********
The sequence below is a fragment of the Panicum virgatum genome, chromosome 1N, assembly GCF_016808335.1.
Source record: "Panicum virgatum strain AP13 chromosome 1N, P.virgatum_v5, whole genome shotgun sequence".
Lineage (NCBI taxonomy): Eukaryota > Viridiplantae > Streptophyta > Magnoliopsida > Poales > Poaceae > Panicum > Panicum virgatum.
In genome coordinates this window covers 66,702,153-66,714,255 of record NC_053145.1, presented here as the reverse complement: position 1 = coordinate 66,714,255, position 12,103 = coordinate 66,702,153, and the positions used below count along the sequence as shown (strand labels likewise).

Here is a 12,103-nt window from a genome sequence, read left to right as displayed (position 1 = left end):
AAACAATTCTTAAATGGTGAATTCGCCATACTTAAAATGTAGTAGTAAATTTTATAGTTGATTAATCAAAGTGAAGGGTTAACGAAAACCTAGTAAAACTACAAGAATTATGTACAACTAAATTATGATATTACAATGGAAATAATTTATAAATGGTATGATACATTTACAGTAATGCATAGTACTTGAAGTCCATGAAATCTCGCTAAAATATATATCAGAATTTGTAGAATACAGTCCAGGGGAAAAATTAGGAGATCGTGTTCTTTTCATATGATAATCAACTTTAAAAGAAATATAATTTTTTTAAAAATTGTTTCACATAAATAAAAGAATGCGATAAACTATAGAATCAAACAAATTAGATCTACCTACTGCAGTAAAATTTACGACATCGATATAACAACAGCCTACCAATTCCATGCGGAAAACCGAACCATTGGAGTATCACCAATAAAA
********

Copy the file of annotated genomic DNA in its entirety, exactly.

The sequence below is a fragment of the Panicum virgatum genome, chromosome 1N, assembly GCF_016808335.1.
Source record: "Panicum virgatum strain AP13 chromosome 1N, P.virgatum_v5, whole genome shotgun sequence".
Lineage (NCBI taxonomy): Eukaryota > Viridiplantae > Streptophyta > Magnoliopsida > Poales > Poaceae > Panicum > Panicum virgatum.
In genome coordinates this window covers 66,702,153-66,714,255 of record NC_053145.1, presented here as the reverse complement: position 1 = coordinate 66,714,255, position 12,103 = coordinate 66,702,153, and the positions used below count along the sequence as shown (strand labels likewise).

Here is a 12,103-nt window from a genome sequence, read left to right as displayed (position 1 = left end):
AAACAATTCTTAAATGGTGAATTCGCCATACTTAAAATGTAGTAGTAAATTTTATAGTTGATTAATCAAAGTGAAGGGTTAACGAAAACCTAGTAAAACTACAAGAATTATGTACAACTAAATTATGATATTACAATGGAAATAATTTATAAATGGTATGATACATTTACAGTAATGCATAGTACTTGAAGTCCATGAAATCTCGCTAAAATATATATCAGAATTTGTAGAATACAGTCCAGGGGAAAAATTAGGAGATCGTGTTCTTTTCATATGATAATCAACTTTAAAAGAAATATAATTTTTTTAAAAATTGTTTCACATAAATAAAAGAATGCGATAAACTATAGAATCAAACAAATTAGATCTACCTACTGCAGTAAAATTTACGACATCGATATAACAACAGCCTACCAATTCCATGCGGAAAACCGAACCATTGGAGTATCACCAATAAAA